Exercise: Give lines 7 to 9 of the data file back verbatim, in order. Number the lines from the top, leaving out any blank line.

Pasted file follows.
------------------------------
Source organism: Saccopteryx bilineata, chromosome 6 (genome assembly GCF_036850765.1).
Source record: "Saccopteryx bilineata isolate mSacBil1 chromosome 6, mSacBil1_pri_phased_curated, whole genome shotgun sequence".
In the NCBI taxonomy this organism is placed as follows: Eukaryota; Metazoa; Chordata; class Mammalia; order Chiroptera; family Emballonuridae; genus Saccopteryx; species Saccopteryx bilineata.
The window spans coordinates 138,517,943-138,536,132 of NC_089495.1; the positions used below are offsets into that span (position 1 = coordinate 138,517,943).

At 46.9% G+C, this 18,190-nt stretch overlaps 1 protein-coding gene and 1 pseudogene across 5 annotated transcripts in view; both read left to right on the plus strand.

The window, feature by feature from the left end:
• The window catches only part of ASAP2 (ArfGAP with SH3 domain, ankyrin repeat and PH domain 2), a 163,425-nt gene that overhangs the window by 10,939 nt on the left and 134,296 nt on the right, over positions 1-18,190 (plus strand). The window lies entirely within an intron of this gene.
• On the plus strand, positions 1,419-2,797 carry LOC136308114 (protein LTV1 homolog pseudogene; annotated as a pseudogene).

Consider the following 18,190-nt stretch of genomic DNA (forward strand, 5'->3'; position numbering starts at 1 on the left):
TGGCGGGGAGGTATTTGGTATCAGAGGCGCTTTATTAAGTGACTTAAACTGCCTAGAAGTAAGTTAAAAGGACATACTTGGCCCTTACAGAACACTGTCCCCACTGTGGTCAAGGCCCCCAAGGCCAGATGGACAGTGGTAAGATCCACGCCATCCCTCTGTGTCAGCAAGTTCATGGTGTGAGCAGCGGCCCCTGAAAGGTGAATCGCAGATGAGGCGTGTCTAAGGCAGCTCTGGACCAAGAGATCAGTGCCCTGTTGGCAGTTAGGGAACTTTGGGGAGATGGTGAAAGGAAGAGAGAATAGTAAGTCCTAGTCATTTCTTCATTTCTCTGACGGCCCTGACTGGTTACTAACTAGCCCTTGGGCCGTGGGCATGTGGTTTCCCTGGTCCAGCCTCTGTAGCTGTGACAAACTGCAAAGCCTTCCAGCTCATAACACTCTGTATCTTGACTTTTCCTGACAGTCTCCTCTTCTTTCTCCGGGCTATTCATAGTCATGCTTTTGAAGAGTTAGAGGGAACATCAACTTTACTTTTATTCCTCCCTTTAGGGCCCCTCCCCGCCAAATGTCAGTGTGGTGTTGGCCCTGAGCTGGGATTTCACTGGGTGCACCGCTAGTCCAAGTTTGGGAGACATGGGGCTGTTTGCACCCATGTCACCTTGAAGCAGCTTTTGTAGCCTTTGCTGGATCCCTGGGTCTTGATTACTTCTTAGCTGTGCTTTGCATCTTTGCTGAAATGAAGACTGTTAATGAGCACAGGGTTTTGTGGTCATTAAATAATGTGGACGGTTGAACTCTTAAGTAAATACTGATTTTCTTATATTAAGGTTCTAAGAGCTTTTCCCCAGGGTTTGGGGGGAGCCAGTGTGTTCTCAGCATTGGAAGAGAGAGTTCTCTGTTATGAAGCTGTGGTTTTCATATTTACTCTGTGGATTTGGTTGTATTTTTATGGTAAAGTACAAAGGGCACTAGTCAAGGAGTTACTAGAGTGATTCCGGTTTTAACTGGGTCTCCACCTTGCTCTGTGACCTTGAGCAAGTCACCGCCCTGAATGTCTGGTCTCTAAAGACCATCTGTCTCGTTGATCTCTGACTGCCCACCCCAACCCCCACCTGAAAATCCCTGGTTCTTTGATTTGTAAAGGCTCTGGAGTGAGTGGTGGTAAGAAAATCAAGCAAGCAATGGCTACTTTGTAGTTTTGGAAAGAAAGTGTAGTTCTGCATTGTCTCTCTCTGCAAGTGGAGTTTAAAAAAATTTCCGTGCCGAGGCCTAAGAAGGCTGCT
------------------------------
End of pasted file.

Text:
• The window catches only part of ASAP2 (ArfGAP with SH3 domain, ankyrin repeat and PH domain 2), a 163,425-nt gene that overhangs the window by 10,939 nt on the left and 134,296 nt on the right, over positions 1-18,190 (plus strand). The window lies entirely within an intron of this gene.
• On the plus strand, positions 1,419-2,797 carry LOC136308114 (protein LTV1 homolog pseudogene; annotated as a pseudogene).

Consider the following 18,190-nt stretch of genomic DNA (forward strand, 5'->3'; position numbering starts at 1 on the left):